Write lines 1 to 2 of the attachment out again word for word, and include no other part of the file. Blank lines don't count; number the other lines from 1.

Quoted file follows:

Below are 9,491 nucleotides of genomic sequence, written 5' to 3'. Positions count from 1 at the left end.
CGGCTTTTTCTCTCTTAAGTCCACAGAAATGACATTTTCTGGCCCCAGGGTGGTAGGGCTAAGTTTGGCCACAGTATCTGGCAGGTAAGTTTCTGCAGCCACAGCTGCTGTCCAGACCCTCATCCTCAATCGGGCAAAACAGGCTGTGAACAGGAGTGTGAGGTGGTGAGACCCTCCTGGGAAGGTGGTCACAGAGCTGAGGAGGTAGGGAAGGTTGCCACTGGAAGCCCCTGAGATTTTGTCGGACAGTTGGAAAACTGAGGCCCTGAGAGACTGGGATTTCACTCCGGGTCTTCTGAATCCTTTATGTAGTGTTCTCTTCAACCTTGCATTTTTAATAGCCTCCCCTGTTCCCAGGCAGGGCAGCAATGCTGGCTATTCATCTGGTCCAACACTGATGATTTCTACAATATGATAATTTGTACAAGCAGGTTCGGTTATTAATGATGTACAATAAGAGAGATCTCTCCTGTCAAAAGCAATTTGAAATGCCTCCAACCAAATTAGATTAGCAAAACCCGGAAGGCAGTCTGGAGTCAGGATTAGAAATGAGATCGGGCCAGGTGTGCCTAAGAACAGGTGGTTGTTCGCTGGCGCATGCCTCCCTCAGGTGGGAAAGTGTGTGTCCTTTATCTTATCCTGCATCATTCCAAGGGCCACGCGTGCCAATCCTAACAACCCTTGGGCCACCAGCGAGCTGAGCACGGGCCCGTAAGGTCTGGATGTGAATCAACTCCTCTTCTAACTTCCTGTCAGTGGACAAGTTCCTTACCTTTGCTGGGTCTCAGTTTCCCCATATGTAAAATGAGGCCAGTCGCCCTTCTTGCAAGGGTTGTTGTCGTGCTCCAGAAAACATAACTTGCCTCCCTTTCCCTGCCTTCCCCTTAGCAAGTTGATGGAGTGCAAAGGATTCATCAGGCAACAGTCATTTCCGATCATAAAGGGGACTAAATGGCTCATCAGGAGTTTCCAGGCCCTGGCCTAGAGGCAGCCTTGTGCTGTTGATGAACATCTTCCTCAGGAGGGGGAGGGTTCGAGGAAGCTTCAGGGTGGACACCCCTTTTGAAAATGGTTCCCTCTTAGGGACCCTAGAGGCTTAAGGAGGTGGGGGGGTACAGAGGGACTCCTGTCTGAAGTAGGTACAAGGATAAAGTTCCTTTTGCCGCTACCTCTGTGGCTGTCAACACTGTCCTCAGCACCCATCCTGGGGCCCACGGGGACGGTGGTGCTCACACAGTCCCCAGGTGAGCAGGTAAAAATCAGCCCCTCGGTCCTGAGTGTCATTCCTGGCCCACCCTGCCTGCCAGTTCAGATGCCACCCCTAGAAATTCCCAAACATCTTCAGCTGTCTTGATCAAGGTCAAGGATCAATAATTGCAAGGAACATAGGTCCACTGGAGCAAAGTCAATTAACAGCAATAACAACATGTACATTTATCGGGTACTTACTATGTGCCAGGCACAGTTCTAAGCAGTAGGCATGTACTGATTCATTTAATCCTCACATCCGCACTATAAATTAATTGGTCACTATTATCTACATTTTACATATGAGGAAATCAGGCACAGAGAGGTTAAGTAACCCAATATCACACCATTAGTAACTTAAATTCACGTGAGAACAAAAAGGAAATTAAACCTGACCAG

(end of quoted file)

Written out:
Below are 9,491 nucleotides of genomic sequence, written 5' to 3'. Positions count from 1 at the left end.
CGGCTTTTTCTCTCTTAAGTCCACAGAAATGACATTTTCTGGCCCCAGGGTGGTAGGGCTAAGTTTGGCCACAGTATCTGGCAGGTAAGTTTCTGCAGCCACAGCTGCTGTCCAGACCCTCATCCTCAATCGGGCAAAACAGGCTGTGAACAGGAGTGTGAGGTGGTGAGACCCTCCTGGGAAGGTGGTCACAGAGCTGAGGAGGTAGGGAAGGTTGCCACTGGAAGCCCCTGAGATTTTGTCGGACAGTTGGAAAACTGAGGCCCTGAGAGACTGGGATTTCACTCCGGGTCTTCTGAATCCTTTATGTAGTGTTCTCTTCAACCTTGCATTTTTAATAGCCTCCCCTGTTCCCAGGCAGGGCAGCAATGCTGGCTATTCATCTGGTCCAACACTGATGATTTCTACAATATGATAATTTGTACAAGCAGGTTCGGTTATTAATGATGTACAATAAGAGAGATCTCTCCTGTCAAAAGCAATTTGAAATGCCTCCAACCAAATTAGATTAGCAAAACCCGGAAGGCAGTCTGGAGTCAGGATTAGAAATGAGATCGGGCCAGGTGTGCCTAAGAACAGGTGGTTGTTCGCTGGCGCATGCCTCCCTCAGGTGGGAAAGTGTGTGTCCTTTATCTTATCCTGCATCATTCCAAGGGCCACGCGTGCCAATCCTAACAACCCTTGGGCCACCAGCGAGCTGAGCACGGGCCCGTAAGGTCTGGATGTGAATCAACTCCTCTTCTAACTTCCTGTCAGTGGACAAGTTCCTTACCTTTGCTGGGTCTCAGTTTCCCCATATGTAAAATGAGGCCAGTCGCCCTTCTTGCAAGGGTTGTTGTCGTGCTCCAGAAAACATAACTTGCCTCCCTTTCCCTGCCTTCCCCTTAGCAAGTTGATGGAGTGCAAAGGATTCATCAGGCAACAGTCATTTCCGATCATAAAGGGGACTAAATGGCTCATCAGGAGTTTCCAGGCCCTGGCCTAGAGGCAGCCTTGTGCTGTTGATGAACATCTTCCTCAGGAGGGGGAGGGTTCGAGGAAGCTTCAGGGTGGACACCCCTTTTGAAAATGGTTCCCTCTTAGGGACCCTAGAGGCTTAAGGAGGTGGGGGGGTACAGAGGGACTCCTGTCTGAAGTAGGTACAAGGATAAAGTTCCTTTTGCCGCTACCTCTGTGGCTGTCAACACTGTCCTCAGCACCCATCCTGGGGCCCACGGGGACGGTGGTGCTCACACAGTCCCCAGGTGAGCAGGTAAAAATCAGCCCCTCGGTCCTGAGTGTCATTCCTGGCCCACCCTGCCTGCCAGTTCAGATGCCACCCCTAGAAATTCCCAAACATCTTCAGCTGTCTTGATCAAGGTCAAGGATCAATAATTGCAAGGAACATAGGTCCACTGGAGCAAAGTCAATTAACAGCAATAACAACATGTACATTTATCGGGTACTTACTATGTGCCAGGCACAGTTCTAAGCAGTAGGCATGTACTGATTCATTTAATCCTCACATCCGCACTATAAATTAATTGGTCACTATTATCTACATTTTACATATGAGGAAATCAGGCACAGAGAGGTTAAGTAACCCAATATCACACCATTAGTAACTTAAATTCACGTGAGAACAAAAAGGAAATTAAACCTGACCAG